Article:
EARS swamped by rain

Well, I started off the week a bit stressed as I was heading to Sarnia and leaving a whole lot of work behind.
Little did I know we would have enough rain that I likely could have stayed away for another week!
Many of you might have seen the river that accumulated at the Emo Agricultural Research Station. We ended up with eight inches of rain last week–six of which fell between Wednesday and Thursday alone.
My students were sending my pictures but I decided I shouldn’t have been telling all my friends in southern Ontario that I was very happy with our plots and that our soybeans actually were looking better than theirs!
That was a complete jinx on my part.
• • •
Earl and Joanne Clydesdale picked me up at the airport last week and gave me a wonderful tour of their stomping grounds. They are experiencing a wetter and cooler year than normal but things still looked pretty impressive.
Earl and Joanne are the proud grandparents of many but Rebecca and Garnet Cornell are the two Rainy River grandkids. Now another grandson is living here in Rainy River District (Earl).
They are proud that Earl has ventured up here but they do miss him!
Their tour included some great historical information on the industry that surrounded their border town, as well. We passed by many farms but none of them were on gravel roads–their secondary roads are paved (envious).
I was attending the Beef Farmers of Ontario summer meeting and Lambton County did a wonderful job of hosting this annual event.
I’m working on having this summer event here in Rainy River District. We have a lot to show off and it would be great for everyone to travel across this great big province!
Besides the meeting portion, we also did some farm tours. I was at two feedlots, both of which bring their cattle in from Manitoba. One lot had 2,003 head while the other 1,800 head.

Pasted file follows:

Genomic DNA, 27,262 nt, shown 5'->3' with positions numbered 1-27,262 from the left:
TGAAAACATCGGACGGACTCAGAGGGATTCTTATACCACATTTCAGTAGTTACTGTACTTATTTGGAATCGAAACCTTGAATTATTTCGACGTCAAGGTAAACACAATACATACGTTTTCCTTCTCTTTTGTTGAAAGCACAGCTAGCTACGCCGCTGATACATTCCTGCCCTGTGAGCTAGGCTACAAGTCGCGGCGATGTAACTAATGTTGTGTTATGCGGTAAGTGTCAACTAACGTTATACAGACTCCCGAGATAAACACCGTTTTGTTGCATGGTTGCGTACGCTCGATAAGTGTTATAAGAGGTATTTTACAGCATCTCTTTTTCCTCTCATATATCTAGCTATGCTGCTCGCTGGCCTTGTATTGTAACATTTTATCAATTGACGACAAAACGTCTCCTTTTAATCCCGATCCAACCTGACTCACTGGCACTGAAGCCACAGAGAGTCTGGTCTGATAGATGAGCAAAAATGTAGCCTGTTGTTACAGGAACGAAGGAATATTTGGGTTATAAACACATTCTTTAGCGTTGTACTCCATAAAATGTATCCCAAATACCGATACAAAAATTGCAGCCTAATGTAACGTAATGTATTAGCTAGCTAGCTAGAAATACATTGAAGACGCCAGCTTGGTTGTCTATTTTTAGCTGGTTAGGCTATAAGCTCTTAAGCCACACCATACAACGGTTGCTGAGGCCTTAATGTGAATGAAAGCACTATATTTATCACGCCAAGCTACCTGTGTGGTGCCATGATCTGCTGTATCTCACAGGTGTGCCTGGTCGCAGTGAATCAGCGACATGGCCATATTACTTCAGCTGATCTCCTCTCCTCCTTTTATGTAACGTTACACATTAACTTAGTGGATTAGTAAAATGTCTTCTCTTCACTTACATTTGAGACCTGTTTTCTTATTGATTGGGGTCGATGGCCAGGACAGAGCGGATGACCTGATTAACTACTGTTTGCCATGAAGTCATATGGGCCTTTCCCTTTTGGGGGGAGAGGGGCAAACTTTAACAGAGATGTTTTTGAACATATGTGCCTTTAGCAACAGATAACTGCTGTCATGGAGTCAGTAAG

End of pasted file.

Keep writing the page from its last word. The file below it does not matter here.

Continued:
They all are under a roof and were very pretty much finished. They were very impressive!
It was amazing to see this many animals all under a roof when we are more used to seeing cattle spread out across the green grass.
• • •
I was hoping to rush home and make some hay, but I’ll be lucky if I get back on the fields by the end of this week. Instead, I rushed home to attend the “Harmony of Nations” Music Festival in Fort Frances.
I was a bit late on Friday night but I tell you if you didn’t attend, you really missed out. The music was incredible! Both local talent and the headline artists were awesome.
The volunteers and organizers should be very proud of what a tremendous show they hosted.
I do think this eventually will be a sold-out event so be sure to plan on attending next year. You won’t be disappointed.
• • •
One of the local groups I had the pleasure of listening to was “The Wild Horses,” who are a group of talented individuals from Northwest Bay.
They also are playing this Friday (July 24) from 9-11 p.m. at the Naicatchewenin First Nation community centre.
This is their pow-wow weekend so it will be worth the drive to go and check it out.
• • •
A reminder the open house at the Emo Agricultural Research Station is set for next Wednesday (July 29) starting at 7 p.m. Everyone is welcome.
I promise good food and visits–but won’t promise anything about the weather or plots.
The Rainy River Soil and Crop Association also will hold its annual field day next Wednesday.
The tour will start at 9:30 a.m. at EARS.

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